Shiftwork Bites: Yankee Chili

This just might prove to be my last Shiftwork Bites column. Not because I'm going to stop cooking at work, but because I might be forced to stop writing about food in Texas, or living in it, for that matter. You see, I'm kind of a Yankee. Let that one sink in.

Okay. Are you guys (note the absence of a "y'all") breathing again? Let us continue. Although I've lived in Texas for about 17 years now -- most of my life -- I spent my first 11 in Northern Indiana. Although it took a while, I've adopted Texas wholeheartedly and consider myself more of a Texan than a Hoosier. Regardless, many of my formative food experiences come from corn country, and I just can't seem to shake them.

Take chili (here's where I get booed out of the state). To me, chili just isn't chili without the inclusion of beans. There. I've said it. Don't get me wrong, I love a good Texas Red. It's just not what I grew up eating. We ate a lot of chili in my house growing up. It's a good way to feed a bunch of hungry boys on the cheap, and it makes excellent leftovers. More on that later. The point is, every pot of chili I can remember from my childhood contained beans. Hey, at least I'm not like those weirdo Buckeyes who put their chili over spaghetti.

Naturally, when I want chili, I want MY chili. That means ground meat, and plenty of beans. Fortunately for me, the other guy on shift with me is from Michigan, so for this Shiftwork Bites, we were free to wallow in our northern chili predilections without concern for our Texan coworkers forcibly ejecting our carpetbagger asses from the premises.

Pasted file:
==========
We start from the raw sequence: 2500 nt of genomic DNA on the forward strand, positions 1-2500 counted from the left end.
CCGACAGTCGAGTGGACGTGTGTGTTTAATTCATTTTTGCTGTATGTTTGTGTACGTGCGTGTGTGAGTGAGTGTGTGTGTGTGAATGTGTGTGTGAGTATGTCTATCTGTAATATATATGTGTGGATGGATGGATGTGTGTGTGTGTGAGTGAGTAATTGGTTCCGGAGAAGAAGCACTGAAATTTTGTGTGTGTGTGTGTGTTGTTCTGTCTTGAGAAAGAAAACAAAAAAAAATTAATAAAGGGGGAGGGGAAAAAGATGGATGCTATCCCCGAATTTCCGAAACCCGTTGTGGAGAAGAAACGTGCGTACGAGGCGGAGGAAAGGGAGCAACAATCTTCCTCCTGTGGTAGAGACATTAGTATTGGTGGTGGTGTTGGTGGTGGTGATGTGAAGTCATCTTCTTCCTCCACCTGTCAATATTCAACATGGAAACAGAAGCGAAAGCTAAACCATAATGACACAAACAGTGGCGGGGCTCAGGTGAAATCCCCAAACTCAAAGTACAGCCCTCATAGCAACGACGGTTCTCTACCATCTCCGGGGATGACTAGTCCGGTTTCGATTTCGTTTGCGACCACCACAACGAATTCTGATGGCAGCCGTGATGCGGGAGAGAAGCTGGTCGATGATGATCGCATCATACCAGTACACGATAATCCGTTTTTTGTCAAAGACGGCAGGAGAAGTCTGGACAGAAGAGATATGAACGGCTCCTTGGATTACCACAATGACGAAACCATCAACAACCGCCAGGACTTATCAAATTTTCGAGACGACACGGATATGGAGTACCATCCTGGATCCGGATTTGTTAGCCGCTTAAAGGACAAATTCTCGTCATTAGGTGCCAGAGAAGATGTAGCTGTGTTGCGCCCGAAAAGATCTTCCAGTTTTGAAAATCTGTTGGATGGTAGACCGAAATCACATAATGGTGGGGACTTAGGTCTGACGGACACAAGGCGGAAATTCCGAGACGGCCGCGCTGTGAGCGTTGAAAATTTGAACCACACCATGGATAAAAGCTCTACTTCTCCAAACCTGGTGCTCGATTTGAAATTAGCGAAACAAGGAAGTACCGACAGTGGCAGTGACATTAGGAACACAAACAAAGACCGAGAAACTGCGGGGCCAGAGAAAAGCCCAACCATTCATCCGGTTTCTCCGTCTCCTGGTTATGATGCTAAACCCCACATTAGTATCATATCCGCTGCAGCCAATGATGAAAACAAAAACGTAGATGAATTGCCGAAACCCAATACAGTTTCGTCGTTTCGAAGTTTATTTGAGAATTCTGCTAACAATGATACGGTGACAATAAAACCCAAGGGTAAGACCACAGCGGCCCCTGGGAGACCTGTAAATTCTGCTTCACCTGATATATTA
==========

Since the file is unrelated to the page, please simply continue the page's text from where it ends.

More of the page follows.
Aside from the inclusion of beans and ground meat in place of cubed, my chili method really isn't all that far removed from any chili recipe anywhere. I even took the step of roasting my New Mexico chiles and red bell pepper. That was done on the bare element of our portable electric burner, and made me very nervous. I don't think my boss would have been happy if I'd set off the fire suppression system by igniting capsicums.

Shiftwork Bites Yankee Chili

• 1-2 Tbsp canola oil • 1 lb. each ground beef and pork (I usually use all beef, just decided to go with a mix this time) • 1 large Spanish onion, medium dice • 4 New Mexico chiles, roasted, peeled, and cut into medium dice • 1 red bell pepper, roasted, peeled, and cut into medium dice • 1 chipotle chile in adobo, minced • Spice mix (it's not so much that it's a secret, as it is that I don't use exact measurements. Chili powder, cumin, ancho chile powder, smoked paprika are involved, in order of volume) • 1 28-oz can whole tomatoes with juices • 2 15.5-oz cans red kidney beans, rinsed and drained (feel free to use dried, and adjust the cooking time accordingly. If you soak them overnight, they'll take about 2 hours to cook once you add them to the chili. • 1 small Spanish onion, small dice (for garnish) • Shredded cheddar cheese

Add the oil to a large pot and heat until shimmering. Add the ground meat and cook until browned, breaking it up with a spoon as it cooks. When the meat is cooked, add the onion and cook until translucent, but do not brown. Add the chiles and bell pepper, and cook for a few minutes. Create a bare spot in the middle of the pot, and add your spice mix. Cook until fragrant, toasting the spices slightly. Add tomatoes and minced chipotle chile. Bring to a simmer and cook for several hours. Add the beans at least half an hour before you intend to serve, so that they can soften, and so that they pick up flavor from the chili, and thicken it slightly.

In a nod to Texas, I served the chili in bags of Fritos slit along the side, garnished with freshly chopped onion and cheddar cheese. It was delicious, but those bags got finger-scalding hot.

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Nicholas L. Hall is a husband and father who earns his keep playing a video game that controls the U.S. power grid. He also writes for the Houston Press about food, booze and music, in an attempt to keep the demons at bay. When he's not busy keeping your lights on, he can usually be found making various messes in the kitchen, with apologies to his wife.
Contact: Nicholas L. Hall